I tried to keep this section short. However, I cannot explain anything without a small basis of concepts about SGML. So, let's go, before we switch to actual source code.
Structured documentation is built upon structured elements: chapters, sections, paragraphs, etcetera, where all elements are clearly labeled for what they are: references, program output, etc. No explicit information about how the document should be rendered is given; only about its structure (and content). When there are explicit rules for presentation, they are kept outside the SGML-document.
This allows for automatic processing of the documents, without waiting for AI systems. It encourages authors to concentrate on structure, which conveys meaning.
Thus, the question "How do I put a word in bold with SGML?" has little relevance. One could ask how to put emphasis on a certain stretch of text.
Standard Generalized Markup Language is a standardized language intended to facilitate the authoring of structured documentation . More specifically, it is a meta-language. You never actually type SGML, but SGML is used to describe a document type specific structured language (this is called a DTD, a Document Type Definition), which defines how specific documants might be structured (written).
Therefore, saying that a document is "in the SGML format" is technically correct, but deceptive. One could say that a document is in the DocBook format or the LinuxDoc format or the TEI format.
SGML is a markup language. All SGML documents include text, mixed with tags, which delimits elements. SGML allows several syntaxes to be used, but we'll stick with the reference syntax, the most common, where tags are enclosed between angle brackets, < and >. Here is an example:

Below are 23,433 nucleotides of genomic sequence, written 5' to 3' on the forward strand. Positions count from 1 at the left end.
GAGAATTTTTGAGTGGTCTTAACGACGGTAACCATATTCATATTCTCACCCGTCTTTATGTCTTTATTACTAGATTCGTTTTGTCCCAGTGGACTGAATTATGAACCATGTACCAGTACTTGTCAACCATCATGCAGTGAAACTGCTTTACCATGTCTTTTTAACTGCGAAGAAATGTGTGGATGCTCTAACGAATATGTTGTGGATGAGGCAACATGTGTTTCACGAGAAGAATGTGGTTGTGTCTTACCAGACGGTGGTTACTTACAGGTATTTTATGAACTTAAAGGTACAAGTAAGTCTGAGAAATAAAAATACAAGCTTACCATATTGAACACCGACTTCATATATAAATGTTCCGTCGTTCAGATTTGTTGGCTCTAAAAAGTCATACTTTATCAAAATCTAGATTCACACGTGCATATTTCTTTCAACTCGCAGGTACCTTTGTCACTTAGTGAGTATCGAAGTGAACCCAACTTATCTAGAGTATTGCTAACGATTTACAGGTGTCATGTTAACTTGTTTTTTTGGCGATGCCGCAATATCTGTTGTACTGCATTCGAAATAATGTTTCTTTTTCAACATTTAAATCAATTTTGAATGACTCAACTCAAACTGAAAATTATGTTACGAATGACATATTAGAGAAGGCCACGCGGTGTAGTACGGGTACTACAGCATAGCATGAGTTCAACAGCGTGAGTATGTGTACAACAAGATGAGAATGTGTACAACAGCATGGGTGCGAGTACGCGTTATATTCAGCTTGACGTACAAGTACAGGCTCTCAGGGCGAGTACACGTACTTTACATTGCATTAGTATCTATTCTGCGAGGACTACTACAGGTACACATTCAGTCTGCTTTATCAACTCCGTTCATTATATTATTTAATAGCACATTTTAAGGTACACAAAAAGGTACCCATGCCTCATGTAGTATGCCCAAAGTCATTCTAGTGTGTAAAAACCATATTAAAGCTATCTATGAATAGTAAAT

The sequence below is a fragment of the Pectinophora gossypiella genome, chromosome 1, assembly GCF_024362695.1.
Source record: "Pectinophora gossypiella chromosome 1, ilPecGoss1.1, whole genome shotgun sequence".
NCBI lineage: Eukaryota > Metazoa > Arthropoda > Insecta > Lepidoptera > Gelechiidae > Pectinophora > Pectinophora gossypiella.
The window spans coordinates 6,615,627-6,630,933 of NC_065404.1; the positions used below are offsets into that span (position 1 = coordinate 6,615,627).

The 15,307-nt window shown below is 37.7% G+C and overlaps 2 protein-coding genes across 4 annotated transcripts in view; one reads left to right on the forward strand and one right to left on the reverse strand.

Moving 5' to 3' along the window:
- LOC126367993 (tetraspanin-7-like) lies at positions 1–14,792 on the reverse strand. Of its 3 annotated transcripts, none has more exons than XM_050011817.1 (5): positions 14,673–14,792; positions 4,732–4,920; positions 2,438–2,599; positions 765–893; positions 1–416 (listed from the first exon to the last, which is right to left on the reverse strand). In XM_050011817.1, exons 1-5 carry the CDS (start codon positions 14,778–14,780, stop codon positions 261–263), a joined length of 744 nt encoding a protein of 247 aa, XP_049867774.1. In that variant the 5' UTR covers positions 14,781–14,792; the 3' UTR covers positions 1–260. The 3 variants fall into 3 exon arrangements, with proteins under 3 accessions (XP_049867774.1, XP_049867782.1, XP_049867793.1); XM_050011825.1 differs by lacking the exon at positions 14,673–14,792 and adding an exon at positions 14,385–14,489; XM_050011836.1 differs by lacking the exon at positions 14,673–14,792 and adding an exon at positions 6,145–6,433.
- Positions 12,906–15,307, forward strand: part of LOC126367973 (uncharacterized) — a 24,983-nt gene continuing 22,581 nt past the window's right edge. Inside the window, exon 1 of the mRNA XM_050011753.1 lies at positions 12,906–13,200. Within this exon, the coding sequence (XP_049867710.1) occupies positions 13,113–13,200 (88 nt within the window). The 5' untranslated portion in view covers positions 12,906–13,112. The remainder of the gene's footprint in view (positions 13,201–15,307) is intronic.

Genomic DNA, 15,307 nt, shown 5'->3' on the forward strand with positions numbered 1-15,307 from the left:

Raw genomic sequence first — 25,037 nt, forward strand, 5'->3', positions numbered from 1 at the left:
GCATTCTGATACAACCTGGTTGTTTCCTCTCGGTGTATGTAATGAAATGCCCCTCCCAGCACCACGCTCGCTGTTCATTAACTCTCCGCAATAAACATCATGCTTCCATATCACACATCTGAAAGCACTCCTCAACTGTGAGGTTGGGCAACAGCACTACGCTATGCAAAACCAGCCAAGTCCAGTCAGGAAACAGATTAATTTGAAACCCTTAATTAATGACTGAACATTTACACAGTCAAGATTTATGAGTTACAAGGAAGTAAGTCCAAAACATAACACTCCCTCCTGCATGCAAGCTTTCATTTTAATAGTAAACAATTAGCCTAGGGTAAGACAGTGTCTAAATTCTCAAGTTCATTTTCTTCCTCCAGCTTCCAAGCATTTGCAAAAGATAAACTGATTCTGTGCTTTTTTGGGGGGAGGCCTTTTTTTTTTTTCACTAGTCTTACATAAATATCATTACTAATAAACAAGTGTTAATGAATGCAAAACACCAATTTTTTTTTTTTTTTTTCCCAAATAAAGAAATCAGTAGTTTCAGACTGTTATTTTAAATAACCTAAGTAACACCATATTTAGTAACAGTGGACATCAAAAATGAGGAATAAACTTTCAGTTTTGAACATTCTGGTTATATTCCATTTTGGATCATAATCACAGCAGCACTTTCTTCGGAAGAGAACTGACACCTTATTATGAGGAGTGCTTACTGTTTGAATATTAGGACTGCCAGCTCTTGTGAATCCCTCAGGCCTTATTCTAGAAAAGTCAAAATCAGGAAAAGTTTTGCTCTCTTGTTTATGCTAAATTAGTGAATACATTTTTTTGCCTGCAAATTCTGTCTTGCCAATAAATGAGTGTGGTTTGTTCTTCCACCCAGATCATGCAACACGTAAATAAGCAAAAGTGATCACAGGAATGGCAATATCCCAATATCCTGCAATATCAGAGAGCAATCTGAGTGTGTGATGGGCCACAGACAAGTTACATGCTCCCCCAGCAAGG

<article> <title>The Foo software</title> <para> Foo is very fast. And its documentation can be read easily. </para>
If it looks like HTML to you, it is because HTML is (theoretically) a DTD of SGML.
Elements have a content. For instance, the content of the above para element is "Foo is very fast. And its documentation can be read easily.".
Elements can have attributes to indicate more information. For instance:
<example tested="true"> *c++; </example>
You can have also entities which allow you to parametrize some text. For instance, if you often refer to "the Best Operating System, Debian" and you want to avoid typing it each time or, worse, having to change every occurrence if you finally decide a more modest wording, you can declare an entity, let's call it "debian" and use it with the ampersand "&debian;".
One element is special: the root element is the global element, which contains everything. In XML, the DOCTYPE line indicates which element is the root. Here is an example (It seems there is a bug in the SGML environment of Debian 2.2, which requires a full path name for the DTD below. If so, this is a bug and I will investigate it):
<!DOCTYPE article PUBLIC "-//Norman Walsh//DTD DocBk XML V3.1//EN" "dtd/docbook-xml/docbookx.dtd"[
You'll learn later about XML. Let's just say that XML files begin first with a processing instruction, which starts with <? and, in that case indicates it is a XML file, as well as some meta-information. Example:
<?xml version="1.0" encoding="utf-8"?>
XML files must be well-formed, which means that tags must be balanced (no crossing of tags which is common in the HTML output of many Web editors) and can be valid which means conformant to their DTD.
Start-tags must always have an end-tag in XML, but you can have empty elements where the start-tag and the end-tag merge in a tag written with a / at the end like: